Stuart Hall and Tony Jefferson (of the main pillars of the Center) called this “sub culture” of the English urban lower class youth of the fifties through seventies of the twentieth century “resistance through rituals”. Together with other scholars such as Paul Willis, John Clark, Bill Osgerby, Lawrence Grossberg, Ian Chambers, Phil Cohen, Stanley Cohen, Angela McRobbie, Jeff Pearson, Jeff Mungham and one of the prominent scholars of the Center – Dick Hebdige, they described the spectacular visual style of the sub culture. They studied the world of working class youth in the era of flourishing and economic prosperity in the fifties and sixties, and in the era of economic crisis and social uncertainty in the seventies and beginning of the eighties. Moreover, they dealt a great deal with relationship woven between working class youth and youth of the black community of immigrants from the Caribbean Islands and the mutual influence of both groups on their lifestyles. The Birmingham Center’s scholars blossomed during the seventies and beginning of the eighties. Frequent crises in Britain and flourishing of the “sub cultures” constituted fertile ground for activity of the Center.

With the rise to power of Margaret Thatcher and the slow elimination of the welfare state and the unions, as well as deepening of privatization processes in the British society, the focus of studies of the Birmingham Center has changed. Following change of generations in the Center and influence of post structuralism theories on the young scholars, the “sub culture” theory of the founding fathers received crossfire critique, especially due to the deterministic nature of their work method, ignoring of the role of women in the “sub cultures” and the emphasis of the class nature of the sub natures.

With the exception of the gender aspect that lies in the heart of the critique on Birmingham Center’s papers, the post sub culturalist theory critique tries mainly to suggest that in the last decades it is difficult to find a coherent and dominant culture against which the sub cultures protested, therefore one should notice the fragility and inconsistency of the phenomenon. The post sub cultures critique tries to over stress visual – global factors based on the market and advertisement culture when analyzing phenomena of youth cultures. As opposed to Hebdige and assertions of the Birmingham Center Scholars, members of the “sub cultures” express protest against visual phenomena such as fashion or hairstyle, which are products of the advertising and consuming mechanism that impose itself on them – they adopt characteristics of this market as regular consumer and not out of some desire of freedom or protest. The critique (Bennett 1999; Bennett and Kahn-Harris 2003; McRobbie 1991) tries to minimize the value of local authentic phenomena originated in social – class factors, as Hall and friends are trying to do. In addition, the traditional “sub culture” theory from the school of Hall and company, tries to describe linear development of the phenomenon from the fifties to the end of the seventies, with “punk” culture as its peak. Their critics argue that there is no such linear development. They describe phenomena where youth cultures rise, fall and are revived during the same period. Others (Bennett 1999; Gelder and Thornton 1997) even say that taking part in the “sub culture” in the visual style’ is not total, i.e. young people dedicate only part of their time to rituals and sub culture fashion. Finally, many of the Birmingham School critics describe “sub cultures” that include opposing and contradictory elements that do not always express protest against dominant culturalism, sometimes they even cooperate with them, for example the use of the Internet culture in structuring of a virtual youth culture.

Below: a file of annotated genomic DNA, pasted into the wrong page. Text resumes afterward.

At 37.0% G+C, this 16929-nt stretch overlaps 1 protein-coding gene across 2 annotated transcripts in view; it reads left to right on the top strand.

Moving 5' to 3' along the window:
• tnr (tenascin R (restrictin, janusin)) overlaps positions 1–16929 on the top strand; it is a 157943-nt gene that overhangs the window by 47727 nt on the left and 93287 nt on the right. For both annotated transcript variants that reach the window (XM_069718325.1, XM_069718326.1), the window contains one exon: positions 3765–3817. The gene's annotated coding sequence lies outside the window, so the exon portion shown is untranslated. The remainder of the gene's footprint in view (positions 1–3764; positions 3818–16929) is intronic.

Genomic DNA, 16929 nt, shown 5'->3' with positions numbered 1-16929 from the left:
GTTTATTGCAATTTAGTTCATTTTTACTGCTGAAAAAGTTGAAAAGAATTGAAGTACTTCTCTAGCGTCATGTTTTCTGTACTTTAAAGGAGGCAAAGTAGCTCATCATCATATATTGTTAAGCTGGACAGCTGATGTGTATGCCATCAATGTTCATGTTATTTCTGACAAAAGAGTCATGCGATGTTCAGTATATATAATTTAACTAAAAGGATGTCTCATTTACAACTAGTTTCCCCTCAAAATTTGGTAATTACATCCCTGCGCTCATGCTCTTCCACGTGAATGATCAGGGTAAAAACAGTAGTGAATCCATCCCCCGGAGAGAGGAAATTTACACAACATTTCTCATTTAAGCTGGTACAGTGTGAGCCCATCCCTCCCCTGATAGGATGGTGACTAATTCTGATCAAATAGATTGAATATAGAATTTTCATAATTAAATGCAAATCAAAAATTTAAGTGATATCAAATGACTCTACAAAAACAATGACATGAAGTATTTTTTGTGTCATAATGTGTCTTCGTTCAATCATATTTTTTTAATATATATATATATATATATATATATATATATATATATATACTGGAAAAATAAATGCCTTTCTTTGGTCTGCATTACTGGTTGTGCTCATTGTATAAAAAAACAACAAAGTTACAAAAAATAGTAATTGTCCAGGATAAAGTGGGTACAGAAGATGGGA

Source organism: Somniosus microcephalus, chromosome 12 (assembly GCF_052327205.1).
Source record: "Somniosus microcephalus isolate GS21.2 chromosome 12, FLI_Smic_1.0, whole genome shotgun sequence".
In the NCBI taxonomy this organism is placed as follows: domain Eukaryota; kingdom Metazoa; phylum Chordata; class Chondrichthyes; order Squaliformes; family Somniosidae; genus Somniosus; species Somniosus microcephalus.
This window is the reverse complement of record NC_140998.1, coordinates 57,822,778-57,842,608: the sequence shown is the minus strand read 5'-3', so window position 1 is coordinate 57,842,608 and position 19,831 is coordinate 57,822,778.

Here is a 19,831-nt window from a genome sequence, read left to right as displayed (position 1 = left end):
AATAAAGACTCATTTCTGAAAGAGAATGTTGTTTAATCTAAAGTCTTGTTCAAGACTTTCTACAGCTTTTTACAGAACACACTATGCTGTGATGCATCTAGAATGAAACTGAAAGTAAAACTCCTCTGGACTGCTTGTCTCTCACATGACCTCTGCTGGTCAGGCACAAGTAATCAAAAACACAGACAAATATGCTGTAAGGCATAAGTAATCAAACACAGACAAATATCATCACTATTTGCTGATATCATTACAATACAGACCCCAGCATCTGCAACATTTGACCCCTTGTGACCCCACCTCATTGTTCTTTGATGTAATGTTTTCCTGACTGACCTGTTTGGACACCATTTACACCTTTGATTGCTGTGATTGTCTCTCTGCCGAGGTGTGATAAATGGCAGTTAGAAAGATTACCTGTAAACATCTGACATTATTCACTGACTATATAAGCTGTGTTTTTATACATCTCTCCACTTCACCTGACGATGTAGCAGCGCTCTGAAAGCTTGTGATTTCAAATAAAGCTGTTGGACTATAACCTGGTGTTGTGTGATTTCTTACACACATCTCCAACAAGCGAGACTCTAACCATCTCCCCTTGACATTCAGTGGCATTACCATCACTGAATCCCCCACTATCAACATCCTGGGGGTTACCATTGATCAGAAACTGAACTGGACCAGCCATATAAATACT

In the first wave of publications of the Birmingham Center’s scholars, we could feel their fierce criticism of the “Culture Industry” ideology from the school of Adorno and Horkheimer and their heirs. In the mid – seventies the Center’s scholars stressed the protesting nature of the “sub culture” against the capitalist system, culture of the parents and against the establishment’s use of “style” and fashion (Hebdige with his book “Punk: The Meaning of Style” was among the most conspicuous in this wave). It seems that the “Culture Industry” ideology matched better the Central European Marxist or the Jewish – American thinking and less that of the English left and socialism, who due to its geographic location, tradition of cooperation between the classes (the English Ideology), and as Robert Colls pointed out, the hegemonic approach of the English ruling block since the seventeenth century, never took seriously the “Culture Industry” approach.